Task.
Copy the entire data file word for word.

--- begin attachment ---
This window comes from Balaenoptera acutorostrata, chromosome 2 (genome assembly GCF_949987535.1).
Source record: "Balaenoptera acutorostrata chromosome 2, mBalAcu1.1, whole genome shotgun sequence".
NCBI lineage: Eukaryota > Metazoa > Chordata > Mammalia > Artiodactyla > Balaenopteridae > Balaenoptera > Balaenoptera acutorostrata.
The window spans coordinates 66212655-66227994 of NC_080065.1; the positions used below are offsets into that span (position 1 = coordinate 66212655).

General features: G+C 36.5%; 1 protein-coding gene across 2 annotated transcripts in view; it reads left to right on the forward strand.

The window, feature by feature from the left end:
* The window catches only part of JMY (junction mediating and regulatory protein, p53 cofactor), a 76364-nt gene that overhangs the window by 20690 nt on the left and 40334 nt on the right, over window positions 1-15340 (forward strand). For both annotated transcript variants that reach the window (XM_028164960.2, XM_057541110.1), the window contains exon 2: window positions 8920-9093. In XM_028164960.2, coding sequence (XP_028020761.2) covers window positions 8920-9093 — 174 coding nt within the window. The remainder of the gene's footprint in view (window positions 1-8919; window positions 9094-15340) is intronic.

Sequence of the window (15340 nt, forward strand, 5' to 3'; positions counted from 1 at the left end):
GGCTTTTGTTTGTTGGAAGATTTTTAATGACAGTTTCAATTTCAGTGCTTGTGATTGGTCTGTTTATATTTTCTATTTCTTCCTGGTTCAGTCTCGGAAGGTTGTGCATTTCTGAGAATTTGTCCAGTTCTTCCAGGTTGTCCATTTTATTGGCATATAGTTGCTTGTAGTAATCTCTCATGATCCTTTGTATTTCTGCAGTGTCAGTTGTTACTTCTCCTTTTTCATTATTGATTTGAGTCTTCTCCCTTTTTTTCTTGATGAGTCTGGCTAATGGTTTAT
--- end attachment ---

This window comes from Balaenoptera acutorostrata, chromosome 2 (genome assembly GCF_949987535.1).
Source record: "Balaenoptera acutorostrata chromosome 2, mBalAcu1.1, whole genome shotgun sequence".
NCBI lineage: Eukaryota > Metazoa > Chordata > Mammalia > Artiodactyla > Balaenopteridae > Balaenoptera > Balaenoptera acutorostrata.
The window spans coordinates 66212655-66227994 of NC_080065.1; the positions used below are offsets into that span (position 1 = coordinate 66212655).

General features: G+C 36.5%; 1 protein-coding gene across 2 annotated transcripts in view; it reads left to right on the forward strand.

The window, feature by feature from the left end:
* The window catches only part of JMY (junction mediating and regulatory protein, p53 cofactor), a 76364-nt gene that overhangs the window by 20690 nt on the left and 40334 nt on the right, over window positions 1-15340 (forward strand). For both annotated transcript variants that reach the window (XM_028164960.2, XM_057541110.1), the window contains exon 2: window positions 8920-9093. In XM_028164960.2, coding sequence (XP_028020761.2) covers window positions 8920-9093 — 174 coding nt within the window. The remainder of the gene's footprint in view (window positions 1-8919; window positions 9094-15340) is intronic.

Sequence of the window (15340 nt, forward strand, 5' to 3'; positions counted from 1 at the left end):
GGCTTTTGTTTGTTGGAAGATTTTTAATGACAGTTTCAATTTCAGTGCTTGTGATTGGTCTGTTTATATTTTCTATTTCTTCCTGGTTCAGTCTCGGAAGGTTGTGCATTTCTGAGAATTTGTCCAGTTCTTCCAGGTTGTCCATTTTATTGGCATATAGTTGCTTGTAGTAATCTCTCATGATCCTTTGTATTTCTGCAGTGTCAGTTGTTACTTCTCCTTTTTCATTATTGATTTGAGTCTTCTCCCTTTTTTTCTTGATGAGTCTGGCTAATGGTTTAT